21. Ivye Under the Rule of the "Revkom"
  22. In the beginning of the winter of 1917, the Germans fled and Ivye and its surrounding region was left without a ruler. Licentious elements and bandits used this opportunity. Peasant men would attack towns and settlements, murdering and robbing. Rumors about the bands of thieves threw fear into the population and people began to think about self-protection groups and how to protect the town. At a meeting of householders chaired by Rov Meyshe Shatskes of blessed memory, it was decided to establish a militia of Jewish soldiers who had returned from Russia and from German imprisonment. Their assignment was to patrol the streets, especially in the long, dark winter nights. There was no lack of rifles and ammunition, since the Jews had bought the storehouse from the Germans before they had fled.

    Under the influence of the Bolshevik Revolution and due to the initiative of local activists, "Revkoms" (Revolutionary Committees) began to develop in the neighborhood. A Revkom was established in Ivye too. The chairman was Motetski, a non-Jew from the settlement of Tshivnovitsh (near Ivye), who had studied theology at Vilnius University until the outbreak of the war. His representative and right hand man was Meyshe Statski, who had earned his name as a revolutionary in 1905. Yosef-Khaym Ingel, Bere-Mende Abelevitsh, the Tatar Ashman Stutshki (an artillery specialist from the Tsar's army), Slet from Lukashin, Anton Yekhnedovitsh from Zakoshtsheltse (chief of the militia), and others. The secretary of the Revkom was Eli-Avrum Baksht, of blessed memory.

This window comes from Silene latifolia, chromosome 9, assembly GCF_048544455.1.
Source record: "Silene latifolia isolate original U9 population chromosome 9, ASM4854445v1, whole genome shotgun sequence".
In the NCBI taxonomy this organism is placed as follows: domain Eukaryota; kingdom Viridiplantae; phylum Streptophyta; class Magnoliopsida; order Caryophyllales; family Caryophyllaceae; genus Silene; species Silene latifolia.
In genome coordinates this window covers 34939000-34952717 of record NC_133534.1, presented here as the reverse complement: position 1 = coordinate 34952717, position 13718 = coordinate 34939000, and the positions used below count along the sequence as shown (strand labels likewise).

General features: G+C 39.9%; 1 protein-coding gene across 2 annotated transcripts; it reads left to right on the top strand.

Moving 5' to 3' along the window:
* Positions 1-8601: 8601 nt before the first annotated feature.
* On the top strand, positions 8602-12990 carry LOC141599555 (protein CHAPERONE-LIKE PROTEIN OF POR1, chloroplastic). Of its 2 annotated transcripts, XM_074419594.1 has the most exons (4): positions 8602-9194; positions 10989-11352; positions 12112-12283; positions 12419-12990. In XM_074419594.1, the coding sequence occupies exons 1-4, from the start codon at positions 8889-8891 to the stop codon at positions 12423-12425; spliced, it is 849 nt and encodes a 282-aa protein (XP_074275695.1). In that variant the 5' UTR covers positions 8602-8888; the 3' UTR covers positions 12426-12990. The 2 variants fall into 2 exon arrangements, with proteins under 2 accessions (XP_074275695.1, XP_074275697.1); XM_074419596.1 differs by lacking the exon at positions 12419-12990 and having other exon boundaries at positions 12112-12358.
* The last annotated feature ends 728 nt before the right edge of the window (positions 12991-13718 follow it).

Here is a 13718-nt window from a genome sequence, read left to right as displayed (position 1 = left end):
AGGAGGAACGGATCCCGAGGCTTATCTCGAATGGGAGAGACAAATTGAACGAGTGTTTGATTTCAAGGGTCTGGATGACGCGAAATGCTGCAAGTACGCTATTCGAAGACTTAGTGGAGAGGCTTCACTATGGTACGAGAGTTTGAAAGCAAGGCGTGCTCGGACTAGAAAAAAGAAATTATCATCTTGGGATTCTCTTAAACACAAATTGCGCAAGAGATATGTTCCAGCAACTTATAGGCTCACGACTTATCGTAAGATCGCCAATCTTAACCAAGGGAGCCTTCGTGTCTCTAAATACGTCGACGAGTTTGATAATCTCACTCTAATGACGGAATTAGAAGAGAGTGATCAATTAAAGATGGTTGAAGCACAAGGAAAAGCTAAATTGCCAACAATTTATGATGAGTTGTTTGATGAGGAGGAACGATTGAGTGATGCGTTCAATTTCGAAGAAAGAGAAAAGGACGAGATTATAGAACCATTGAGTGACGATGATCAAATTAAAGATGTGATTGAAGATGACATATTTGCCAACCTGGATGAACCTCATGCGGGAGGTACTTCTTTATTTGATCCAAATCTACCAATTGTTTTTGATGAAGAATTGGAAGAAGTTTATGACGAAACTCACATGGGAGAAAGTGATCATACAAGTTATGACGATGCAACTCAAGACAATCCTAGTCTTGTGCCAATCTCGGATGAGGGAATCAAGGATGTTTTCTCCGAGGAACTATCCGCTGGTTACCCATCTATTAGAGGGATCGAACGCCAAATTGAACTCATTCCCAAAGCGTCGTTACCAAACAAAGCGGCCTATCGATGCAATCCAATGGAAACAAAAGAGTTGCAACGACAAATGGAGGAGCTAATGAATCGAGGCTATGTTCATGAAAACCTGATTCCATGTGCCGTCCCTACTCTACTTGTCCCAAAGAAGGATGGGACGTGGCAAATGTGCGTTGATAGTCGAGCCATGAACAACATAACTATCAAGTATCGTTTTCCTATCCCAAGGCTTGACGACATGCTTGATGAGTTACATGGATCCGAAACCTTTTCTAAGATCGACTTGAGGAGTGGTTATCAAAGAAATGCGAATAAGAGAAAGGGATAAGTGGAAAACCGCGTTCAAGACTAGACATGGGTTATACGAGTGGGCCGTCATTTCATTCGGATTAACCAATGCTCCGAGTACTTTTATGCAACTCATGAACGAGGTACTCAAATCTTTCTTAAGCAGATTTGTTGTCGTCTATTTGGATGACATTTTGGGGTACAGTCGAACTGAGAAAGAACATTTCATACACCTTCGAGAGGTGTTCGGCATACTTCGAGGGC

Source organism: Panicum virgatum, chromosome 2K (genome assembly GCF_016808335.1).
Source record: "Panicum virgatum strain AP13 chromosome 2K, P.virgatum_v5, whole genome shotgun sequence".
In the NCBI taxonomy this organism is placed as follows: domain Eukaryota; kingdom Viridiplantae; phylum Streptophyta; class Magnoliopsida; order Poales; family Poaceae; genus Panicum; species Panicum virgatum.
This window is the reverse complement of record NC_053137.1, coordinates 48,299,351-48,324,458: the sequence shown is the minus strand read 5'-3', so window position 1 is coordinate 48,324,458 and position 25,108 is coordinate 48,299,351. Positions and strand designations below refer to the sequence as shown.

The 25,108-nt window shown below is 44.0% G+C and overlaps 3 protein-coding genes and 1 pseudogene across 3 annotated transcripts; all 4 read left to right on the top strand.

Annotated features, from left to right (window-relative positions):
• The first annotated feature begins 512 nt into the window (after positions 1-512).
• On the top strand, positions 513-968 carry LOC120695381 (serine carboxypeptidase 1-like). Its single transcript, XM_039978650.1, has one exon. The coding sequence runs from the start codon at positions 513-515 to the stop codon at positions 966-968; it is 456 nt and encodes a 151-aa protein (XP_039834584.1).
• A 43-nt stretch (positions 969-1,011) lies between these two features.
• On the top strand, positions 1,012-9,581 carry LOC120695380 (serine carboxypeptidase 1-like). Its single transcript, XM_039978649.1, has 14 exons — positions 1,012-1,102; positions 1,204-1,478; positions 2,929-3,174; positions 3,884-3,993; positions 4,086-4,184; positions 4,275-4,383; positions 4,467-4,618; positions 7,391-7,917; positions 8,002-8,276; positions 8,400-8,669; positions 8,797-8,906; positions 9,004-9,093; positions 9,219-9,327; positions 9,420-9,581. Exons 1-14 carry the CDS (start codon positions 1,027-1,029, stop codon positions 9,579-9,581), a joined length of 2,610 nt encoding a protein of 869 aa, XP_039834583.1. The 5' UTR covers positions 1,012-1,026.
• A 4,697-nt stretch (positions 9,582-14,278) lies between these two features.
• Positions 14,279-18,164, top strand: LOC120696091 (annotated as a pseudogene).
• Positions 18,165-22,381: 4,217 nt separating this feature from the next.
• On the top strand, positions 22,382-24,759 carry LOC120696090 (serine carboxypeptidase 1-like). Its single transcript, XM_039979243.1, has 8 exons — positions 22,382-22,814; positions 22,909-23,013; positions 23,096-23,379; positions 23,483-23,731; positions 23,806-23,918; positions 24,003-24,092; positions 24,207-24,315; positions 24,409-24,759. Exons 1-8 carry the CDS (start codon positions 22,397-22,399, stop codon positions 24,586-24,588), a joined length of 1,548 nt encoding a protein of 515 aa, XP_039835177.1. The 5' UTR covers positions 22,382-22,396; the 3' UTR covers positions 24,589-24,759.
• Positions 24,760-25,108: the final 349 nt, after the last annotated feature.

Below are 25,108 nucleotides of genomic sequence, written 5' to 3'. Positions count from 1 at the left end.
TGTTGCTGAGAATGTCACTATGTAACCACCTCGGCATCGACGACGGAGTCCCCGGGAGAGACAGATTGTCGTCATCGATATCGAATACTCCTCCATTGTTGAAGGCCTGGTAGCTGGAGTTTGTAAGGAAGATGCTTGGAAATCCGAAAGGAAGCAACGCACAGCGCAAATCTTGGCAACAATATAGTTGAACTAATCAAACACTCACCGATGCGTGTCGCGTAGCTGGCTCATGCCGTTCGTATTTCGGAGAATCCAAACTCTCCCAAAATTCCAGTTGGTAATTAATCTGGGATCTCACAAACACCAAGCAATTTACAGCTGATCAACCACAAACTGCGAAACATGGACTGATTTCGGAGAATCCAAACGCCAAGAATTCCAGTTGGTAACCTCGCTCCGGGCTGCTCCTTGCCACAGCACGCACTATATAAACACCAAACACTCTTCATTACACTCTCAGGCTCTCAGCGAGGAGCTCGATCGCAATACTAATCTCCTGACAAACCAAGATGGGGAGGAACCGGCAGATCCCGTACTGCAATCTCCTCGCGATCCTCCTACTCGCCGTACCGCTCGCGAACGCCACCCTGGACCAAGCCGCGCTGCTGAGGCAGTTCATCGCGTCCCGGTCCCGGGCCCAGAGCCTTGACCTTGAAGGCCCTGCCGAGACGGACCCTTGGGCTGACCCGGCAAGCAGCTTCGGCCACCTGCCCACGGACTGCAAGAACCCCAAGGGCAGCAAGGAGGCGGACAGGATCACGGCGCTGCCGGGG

Among the militiamen were Arn-Hirshl ("the Doll"), Shmuelinke ("Takhele"), Itshe Abes (the purimshpiler), Khemele Baksht, and others. Besides keeping the public peace, theirs was also the task of collecting the tax to support the Revkom from the rich Jews, taking the horses to the "convoy", and so on. Jews were a majority in the Revkom and in the militia, so it was no wonder that the Revkom collected the "wheat money" which the committee had assessed the proprietors in order to furnish Peysakh provisions for the poor.